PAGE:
A cautionary tale of Chinese and coconuts

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Farmers will rebel against (perceived) low prices as a group of Chinese investors learned with coconut farmers in Cote d'Ivoire. Photo Credit:

A bitter dispute between Chinese investors and Ivorian coconut farmers shows how to (not) maintain relations with farmers.

A couple months ago, I met with a potential client about a food crop project.

A staggering amount (estimated at 40%) of Sub-Saharan Africa’s total agricultural produce goes to waste because farmers are disconnected from markets.

Dotting the roadside in the countryside, rotting tomatoes, eggplants, and courgettes are abandoned in mass when farmers cannot find ready buyers.

The high percentage of wasted produce, which is highly perishable, is also exacerbated by a lack of cold storage, i.e. refrigerators.

This client’s idea was to purchase produce directly from farmers for delivery to consumers in the city, linking abundant supply to demand.

Easy, right?

Not exactly. This is a deceptively simple project, riddled with complications.

A bitter standoff over coconut shells

One of the biggest concerns is a constant flow of supply.

What if farmers, hearing of rising retail prices in the city, refuse to sell at the negotiated price? How do you adapt your business model to accommodate for fluctuating costs?

My client had a cautionary tale. A decade ago, a group of Chinese investors were testing a biomass energy project that used coconut shells as the plant’s feedstock.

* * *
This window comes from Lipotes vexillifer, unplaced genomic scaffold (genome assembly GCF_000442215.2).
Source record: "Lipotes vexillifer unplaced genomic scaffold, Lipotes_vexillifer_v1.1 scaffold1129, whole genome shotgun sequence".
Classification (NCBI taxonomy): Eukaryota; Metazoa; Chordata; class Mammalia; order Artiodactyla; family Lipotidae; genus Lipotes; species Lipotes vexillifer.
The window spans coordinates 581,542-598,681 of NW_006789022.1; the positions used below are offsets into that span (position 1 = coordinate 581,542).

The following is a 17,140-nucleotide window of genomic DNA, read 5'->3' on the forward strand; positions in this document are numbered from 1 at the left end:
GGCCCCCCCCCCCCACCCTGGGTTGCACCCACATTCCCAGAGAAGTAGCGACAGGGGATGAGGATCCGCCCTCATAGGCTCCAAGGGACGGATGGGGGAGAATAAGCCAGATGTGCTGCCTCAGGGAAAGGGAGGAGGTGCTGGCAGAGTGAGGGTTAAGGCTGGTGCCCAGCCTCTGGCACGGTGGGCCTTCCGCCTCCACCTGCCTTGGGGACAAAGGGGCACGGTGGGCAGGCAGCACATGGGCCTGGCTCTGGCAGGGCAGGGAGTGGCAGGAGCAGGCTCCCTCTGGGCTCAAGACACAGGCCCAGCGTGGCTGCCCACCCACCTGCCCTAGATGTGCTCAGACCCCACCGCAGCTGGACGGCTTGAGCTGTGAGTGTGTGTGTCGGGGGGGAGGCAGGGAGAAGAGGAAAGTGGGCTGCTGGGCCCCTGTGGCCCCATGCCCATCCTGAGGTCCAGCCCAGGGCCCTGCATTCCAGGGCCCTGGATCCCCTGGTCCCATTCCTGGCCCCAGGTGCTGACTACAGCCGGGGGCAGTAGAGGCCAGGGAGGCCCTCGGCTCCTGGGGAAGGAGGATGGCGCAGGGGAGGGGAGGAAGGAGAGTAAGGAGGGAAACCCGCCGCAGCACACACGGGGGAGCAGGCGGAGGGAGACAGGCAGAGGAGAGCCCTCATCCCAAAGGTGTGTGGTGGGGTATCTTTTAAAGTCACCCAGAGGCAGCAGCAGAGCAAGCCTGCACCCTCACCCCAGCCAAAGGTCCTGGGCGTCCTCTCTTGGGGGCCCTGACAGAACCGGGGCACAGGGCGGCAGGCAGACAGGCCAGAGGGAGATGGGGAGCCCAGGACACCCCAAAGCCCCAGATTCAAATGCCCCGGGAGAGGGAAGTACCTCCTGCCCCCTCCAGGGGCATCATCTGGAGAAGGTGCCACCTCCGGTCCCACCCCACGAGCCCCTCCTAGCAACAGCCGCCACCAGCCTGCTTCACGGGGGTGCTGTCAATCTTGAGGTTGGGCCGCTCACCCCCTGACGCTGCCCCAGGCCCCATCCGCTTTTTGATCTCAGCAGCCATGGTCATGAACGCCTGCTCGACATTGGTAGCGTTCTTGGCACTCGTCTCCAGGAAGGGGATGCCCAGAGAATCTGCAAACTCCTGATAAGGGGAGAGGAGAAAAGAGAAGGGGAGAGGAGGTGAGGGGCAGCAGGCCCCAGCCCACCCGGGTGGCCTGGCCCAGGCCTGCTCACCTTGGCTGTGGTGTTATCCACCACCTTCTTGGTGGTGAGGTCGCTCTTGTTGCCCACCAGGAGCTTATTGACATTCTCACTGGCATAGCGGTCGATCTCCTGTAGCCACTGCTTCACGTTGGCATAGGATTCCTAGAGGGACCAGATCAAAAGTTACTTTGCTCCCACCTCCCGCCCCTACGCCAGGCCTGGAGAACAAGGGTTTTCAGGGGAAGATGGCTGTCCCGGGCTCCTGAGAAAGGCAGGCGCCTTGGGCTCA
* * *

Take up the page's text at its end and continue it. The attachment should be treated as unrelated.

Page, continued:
For the shells, they paid farmers a piddling sum for the shells, XOF 10/kg (US$ 0.02/kg), since the coconut waste had no other commercial use.

After the farmers discovered that their shells were powering an industrial project, they became infuriated at the trifling sum.

They abruptly halted all sales, triggering a bitter standoff with the Chinese investors.

Recounting the episode, my client described the farmers’ complaints to the government.

“We’re not selling to the Chinese,” the farmers had exclaimed, pulling at the corner of their eyes in a derogatory reference to the perceived exploitative buyers.

But, the Chinese were upset too. They dug in their heels, rejecting adamantly to grant a tiny increase.

After much government cajoling, the Chinese caved in to the farmers’ demands, upping prices to XOF 15/kg.

Lessons learned

So, how do agribusinesses shore up supplier loyalty?

For starters, rapid payments are a no-brainer solution.

You’d be surprised by how many companies slip up on farmers’ payments, falling into arrears for months.

Agribusiness companies will frequently cite fast payments as a key reason for their excellent relations with farmers.

Overall, there is no short-term solution in securing your raw materials from farmers.

Winning the trust of farmers is underpinned by long-term commercial relationships that are characterized by respect, transparency and consistent prices.

Oh, and end-of-season bonuses help too.

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